Three Jewish primary schools in north London are set to change the face of Jewish education.
Moriah Jewish Day School, Sacks Morasha Jewish Primary School and Wolfson Hillel Primary School will form the first Jewish community Multi Academy Trust (MAT) later this year.
The Government approved MAT enables a group of schools to combine learning resources and teaching expertise whilst retaining their individual identity.
Moriah in Pinner, and Sacks Morasha, in Finchley, both have over 200 pupils and Wolfson Hillel has over 450 pupils.
The development of the network has been facilitated and supported by the United Synagogue
Chief Rabbi Ephraim Mirvis and the US will select trustees.
US President Michael Goldstein described the proposed new MAT as a “huge milestone in our community’s Jewish education”.
“The strength of the US lies in its bringing together many wonderful local communities, each with their own identity, each contributing in their own way to the success of the whole,” he said.
“The new MAT will bring new strength to its schools whether through sharing successful models of strategic implementation, cost efficiencies or providing staff development opportunities.”
Mr Goldstein added: “The new MAT will take some of the best schools in the UK and help them to become even better.
“By aligning The US and our local communities with the new MAT we will be part of a framework that brings our Jewish tradition to life across young people’s lives at home, at school and as part of the wider Jewish community.
“This is the birth of an approach to Jewish schooling that will promote a continuing growth of excellence.”
MAT’s will have access to a wide range of lay members and professional teaching staff, whilst parents can expect successful activities and practices in one school to be shared throughout the network.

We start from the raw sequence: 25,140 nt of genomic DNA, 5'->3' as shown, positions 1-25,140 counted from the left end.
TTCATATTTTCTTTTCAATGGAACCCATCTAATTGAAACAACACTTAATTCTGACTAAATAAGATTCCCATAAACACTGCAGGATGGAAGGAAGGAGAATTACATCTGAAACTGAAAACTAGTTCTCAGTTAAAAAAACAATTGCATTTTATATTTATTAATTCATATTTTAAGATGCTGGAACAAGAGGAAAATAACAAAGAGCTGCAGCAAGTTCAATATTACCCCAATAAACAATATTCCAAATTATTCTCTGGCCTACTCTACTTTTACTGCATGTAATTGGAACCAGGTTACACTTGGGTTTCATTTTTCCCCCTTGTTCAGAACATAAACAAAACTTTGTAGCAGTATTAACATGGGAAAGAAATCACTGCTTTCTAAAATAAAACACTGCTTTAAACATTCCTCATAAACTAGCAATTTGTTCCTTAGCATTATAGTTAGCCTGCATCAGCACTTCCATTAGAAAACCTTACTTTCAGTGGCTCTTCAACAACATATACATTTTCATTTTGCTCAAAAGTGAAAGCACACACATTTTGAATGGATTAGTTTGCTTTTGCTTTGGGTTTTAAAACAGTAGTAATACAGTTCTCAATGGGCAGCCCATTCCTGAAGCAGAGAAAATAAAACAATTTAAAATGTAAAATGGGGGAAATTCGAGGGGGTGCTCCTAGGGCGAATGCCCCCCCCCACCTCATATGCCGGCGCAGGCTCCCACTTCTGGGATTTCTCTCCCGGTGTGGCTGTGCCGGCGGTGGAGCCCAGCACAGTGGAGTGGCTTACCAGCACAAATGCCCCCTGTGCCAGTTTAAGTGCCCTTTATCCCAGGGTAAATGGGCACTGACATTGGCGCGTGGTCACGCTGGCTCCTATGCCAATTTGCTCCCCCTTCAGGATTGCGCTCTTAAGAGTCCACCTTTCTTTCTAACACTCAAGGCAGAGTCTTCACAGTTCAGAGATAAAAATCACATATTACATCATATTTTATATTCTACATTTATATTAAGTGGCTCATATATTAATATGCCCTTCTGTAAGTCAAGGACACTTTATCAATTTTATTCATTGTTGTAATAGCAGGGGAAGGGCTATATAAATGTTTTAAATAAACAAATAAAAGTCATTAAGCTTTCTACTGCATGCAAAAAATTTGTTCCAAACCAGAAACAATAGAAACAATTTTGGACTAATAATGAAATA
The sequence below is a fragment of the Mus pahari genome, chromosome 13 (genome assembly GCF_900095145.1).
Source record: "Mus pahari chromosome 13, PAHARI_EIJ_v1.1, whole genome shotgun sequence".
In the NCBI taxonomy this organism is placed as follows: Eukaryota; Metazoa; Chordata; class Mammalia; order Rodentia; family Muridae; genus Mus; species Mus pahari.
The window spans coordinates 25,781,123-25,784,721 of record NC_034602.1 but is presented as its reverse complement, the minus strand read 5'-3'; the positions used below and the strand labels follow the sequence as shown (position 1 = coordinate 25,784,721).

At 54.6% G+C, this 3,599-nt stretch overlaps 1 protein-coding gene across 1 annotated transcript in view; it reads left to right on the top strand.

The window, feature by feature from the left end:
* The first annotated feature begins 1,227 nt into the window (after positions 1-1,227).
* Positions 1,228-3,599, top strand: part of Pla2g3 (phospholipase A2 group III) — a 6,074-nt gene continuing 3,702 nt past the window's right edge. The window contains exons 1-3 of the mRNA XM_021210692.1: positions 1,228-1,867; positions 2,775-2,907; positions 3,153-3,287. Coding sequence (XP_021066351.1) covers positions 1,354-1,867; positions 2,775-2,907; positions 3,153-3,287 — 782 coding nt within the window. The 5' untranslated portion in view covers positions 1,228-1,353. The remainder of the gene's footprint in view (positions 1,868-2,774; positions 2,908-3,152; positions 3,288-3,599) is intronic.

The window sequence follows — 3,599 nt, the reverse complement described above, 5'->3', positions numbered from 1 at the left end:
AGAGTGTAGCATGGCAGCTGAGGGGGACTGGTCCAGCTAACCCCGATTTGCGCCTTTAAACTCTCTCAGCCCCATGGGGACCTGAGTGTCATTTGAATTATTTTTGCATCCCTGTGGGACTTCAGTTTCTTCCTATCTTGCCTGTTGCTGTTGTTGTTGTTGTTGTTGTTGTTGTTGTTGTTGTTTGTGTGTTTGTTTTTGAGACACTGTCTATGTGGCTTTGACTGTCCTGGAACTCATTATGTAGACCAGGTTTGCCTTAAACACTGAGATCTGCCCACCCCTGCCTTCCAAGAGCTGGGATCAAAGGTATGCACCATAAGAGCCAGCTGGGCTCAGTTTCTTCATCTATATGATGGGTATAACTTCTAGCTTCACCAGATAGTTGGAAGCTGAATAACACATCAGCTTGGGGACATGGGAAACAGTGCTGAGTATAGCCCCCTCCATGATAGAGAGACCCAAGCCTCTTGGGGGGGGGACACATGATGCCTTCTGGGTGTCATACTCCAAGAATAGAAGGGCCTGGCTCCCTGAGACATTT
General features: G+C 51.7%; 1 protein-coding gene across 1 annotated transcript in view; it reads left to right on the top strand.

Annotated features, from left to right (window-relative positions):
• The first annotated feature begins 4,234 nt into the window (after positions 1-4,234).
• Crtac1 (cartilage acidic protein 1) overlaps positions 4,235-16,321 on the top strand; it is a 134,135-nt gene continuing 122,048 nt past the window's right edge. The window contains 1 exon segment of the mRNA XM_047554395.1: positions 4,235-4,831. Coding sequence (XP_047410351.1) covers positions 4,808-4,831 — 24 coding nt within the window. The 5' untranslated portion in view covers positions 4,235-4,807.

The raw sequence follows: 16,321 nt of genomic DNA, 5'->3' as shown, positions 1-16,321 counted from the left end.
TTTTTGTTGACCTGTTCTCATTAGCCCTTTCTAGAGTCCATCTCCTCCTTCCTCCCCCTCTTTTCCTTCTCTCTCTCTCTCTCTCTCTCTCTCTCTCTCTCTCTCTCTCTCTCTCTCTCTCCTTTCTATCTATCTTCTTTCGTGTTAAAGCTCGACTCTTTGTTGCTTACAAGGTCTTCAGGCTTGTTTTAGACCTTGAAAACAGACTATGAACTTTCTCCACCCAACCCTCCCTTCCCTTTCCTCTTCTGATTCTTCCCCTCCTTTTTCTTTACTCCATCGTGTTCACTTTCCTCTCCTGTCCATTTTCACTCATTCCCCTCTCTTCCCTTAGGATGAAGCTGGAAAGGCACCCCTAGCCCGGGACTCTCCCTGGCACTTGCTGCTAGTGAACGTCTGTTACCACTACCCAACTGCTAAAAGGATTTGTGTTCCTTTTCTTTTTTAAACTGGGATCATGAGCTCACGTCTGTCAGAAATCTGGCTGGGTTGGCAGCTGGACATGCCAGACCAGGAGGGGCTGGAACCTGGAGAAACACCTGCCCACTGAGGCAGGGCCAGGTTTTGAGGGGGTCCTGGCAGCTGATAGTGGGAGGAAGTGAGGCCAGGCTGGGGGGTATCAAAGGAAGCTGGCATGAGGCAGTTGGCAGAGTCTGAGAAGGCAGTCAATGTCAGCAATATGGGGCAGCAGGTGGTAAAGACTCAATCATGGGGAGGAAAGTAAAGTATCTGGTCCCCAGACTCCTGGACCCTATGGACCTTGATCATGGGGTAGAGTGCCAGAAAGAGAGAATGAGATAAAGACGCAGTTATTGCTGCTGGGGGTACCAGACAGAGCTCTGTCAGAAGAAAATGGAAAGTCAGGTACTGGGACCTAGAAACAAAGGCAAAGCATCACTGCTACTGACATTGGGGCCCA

Current and future teaching staff will enjoy enhanced skills development and career opportunities.
The new network will benefit from greater fundraising capabilities, developments in educational technology and the capability of forging links with similar Jewish schools overseas.
Headteachers and governing bodies will continue to manage their school and remain a key part of its local community but will be linked to the MAT rather than the Local Authority.
Staff will have opportunities to work in different schools, but will not be required to transfer between them.
Each school will continue to connect pupils to their Jewish heritage whilst following the religious leadership of the Chief Rabbi who has welcomed the initiative.
Schools will still undertake Ofsted and Pikuach inspection, there will be no change to admission procedures, religious guidelines or relationships with local rabbis.
Each school are to make a presentation for parents where they will take questions.
Comments must be submitted by March 16.
Further details are available from respective schools.